Most people think of our oceans as quiet places where they can go to relax, swim and enjoy glimpses of our diverse marine life.

Contrary to this belief, our oceans are actually loud and getting louder due to renewable energy harvesting, seismic blasts for oil and gas surveys, and container ships. These man-made sounds are affecting our marine life and new research shows that whales respond with silence while dolphins try to shout over the din.

Cargo ships are the lifeblood of New Zealand business with our sea ports responsible for moving 99 per cent by weight of all our physical exports. Shipping products in and out of New Zealand has had a negative effect on our marine life, specifically the endangered Bryde's whale, which spends most of its time within the top 10m of the water's surface.


Although the voluntary 10-knot speed limit for ships travelling in the Hauraki Gulf seems to have reduced the number of whale deaths caused by ship strike, local research published in the journal Global Change Biology showed that even with this speed reduction, the noise created by passing ships reduced the space that Bryde's whales can communicate in by up to 87 per cent.

Powered by large diesel engines, cargo ships can create low frequency sounds as high as 188 decibels when travelling at 20 knots - much louder than a jet engine taking off.

Male humpback whales, known for their beautiful and complex songs, are thought to sing for mating opportunities, as a migratory beacon and even possibly as a biosonar to help them navigate.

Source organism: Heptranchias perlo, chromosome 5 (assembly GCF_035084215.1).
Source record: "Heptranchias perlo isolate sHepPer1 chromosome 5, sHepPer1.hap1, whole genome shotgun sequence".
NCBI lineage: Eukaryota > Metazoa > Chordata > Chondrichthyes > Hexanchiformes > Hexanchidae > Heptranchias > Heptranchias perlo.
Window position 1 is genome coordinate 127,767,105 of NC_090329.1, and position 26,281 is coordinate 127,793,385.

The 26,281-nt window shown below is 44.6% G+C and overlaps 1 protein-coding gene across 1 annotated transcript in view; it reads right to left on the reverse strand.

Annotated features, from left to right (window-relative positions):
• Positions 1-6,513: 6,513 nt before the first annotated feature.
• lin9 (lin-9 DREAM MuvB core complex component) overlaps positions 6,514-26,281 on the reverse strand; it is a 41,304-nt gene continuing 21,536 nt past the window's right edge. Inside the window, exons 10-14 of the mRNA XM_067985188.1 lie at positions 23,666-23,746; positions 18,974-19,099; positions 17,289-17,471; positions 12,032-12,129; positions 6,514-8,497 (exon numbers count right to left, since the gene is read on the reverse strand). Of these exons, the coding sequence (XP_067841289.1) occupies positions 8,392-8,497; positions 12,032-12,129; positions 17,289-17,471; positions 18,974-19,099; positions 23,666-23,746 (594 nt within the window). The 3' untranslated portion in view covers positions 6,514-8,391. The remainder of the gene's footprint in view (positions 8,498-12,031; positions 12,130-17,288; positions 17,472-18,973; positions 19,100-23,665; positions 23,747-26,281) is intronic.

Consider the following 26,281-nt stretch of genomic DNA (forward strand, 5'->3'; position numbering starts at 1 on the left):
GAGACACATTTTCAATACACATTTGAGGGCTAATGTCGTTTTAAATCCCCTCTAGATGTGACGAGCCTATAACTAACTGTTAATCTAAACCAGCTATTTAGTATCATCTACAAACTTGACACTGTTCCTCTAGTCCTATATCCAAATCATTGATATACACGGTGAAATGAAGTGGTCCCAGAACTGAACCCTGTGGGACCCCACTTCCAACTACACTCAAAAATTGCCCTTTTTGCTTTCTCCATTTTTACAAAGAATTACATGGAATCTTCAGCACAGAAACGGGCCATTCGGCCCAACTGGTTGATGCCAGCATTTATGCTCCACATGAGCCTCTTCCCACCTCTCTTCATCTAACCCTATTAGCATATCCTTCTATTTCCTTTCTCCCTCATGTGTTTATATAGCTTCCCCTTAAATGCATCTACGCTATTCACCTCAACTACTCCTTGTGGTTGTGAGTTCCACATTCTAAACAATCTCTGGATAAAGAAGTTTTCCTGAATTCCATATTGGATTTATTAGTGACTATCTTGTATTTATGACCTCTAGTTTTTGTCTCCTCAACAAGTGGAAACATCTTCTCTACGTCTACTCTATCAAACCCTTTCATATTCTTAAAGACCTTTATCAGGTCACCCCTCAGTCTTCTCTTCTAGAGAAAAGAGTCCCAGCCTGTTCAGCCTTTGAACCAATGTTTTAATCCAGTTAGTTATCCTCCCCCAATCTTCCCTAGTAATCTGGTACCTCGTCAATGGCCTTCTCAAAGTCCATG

The rumble of tankers and container ships caused humpback whales in Japan to fall silent. Research published in PLOS One this week found the whales stopped singing when a ship was 1200m away and didn't resume singing again until 30 minutes after the ship had passed.

Although the reasons for the whale silence are not known, one theory is that the humpbacks may be confused by the ships sounds as they emit at the same frequency as whale song.

Banning noisy ships from our oceans is not an easy or practical thing to do, however, immediately after the 9/11 tragedy in the US, Governments halted a lot of commercial transportation which dramatically reduced movement in the shipping industry.

At the same time, a study was being carried out on North Atlantic right whales in their summer feeding ground of the Bay of Fundy. As a busy shipping route in Canada, the researchers found that the 6-decibel reduction in shipping noise from the reduced marine traffic resulted in a huge drop in the level of stress hormones measured from the whales.

Twelve months later, when the commercial shipping traffic had resumed, the researchers found that the stress levels of the whales had also increased up to much higher levels.


While the whales respond with stress and silence, bottlenose dolphins go the other way, according to research published in the journal Biology Letters this week.

Dolphins use sound to help them navigate, locate food and communicate with other dolphins and the researchers found that when encountering shipping noise, the dolphins raised the pitch of their whistles and reduced the complexity of their sounds, likely simplifying their messages while making them louder to get them across.

While the specific effects of this human-made cacophony are still being put together, what is obvious is that shipping sounds are causing the whales and the dolphins to change their natural behaviour.

Being an island nation reliant on cargo ships, our noisy seas might eventually drive away the nature that we take for granted on our shores.

Dr Michelle Dickinson, creator of Nanogirl, is a nanotechnologist who is passionate about getting Kiwis hooked on science and engineering. Tweet her your science questions @medickinson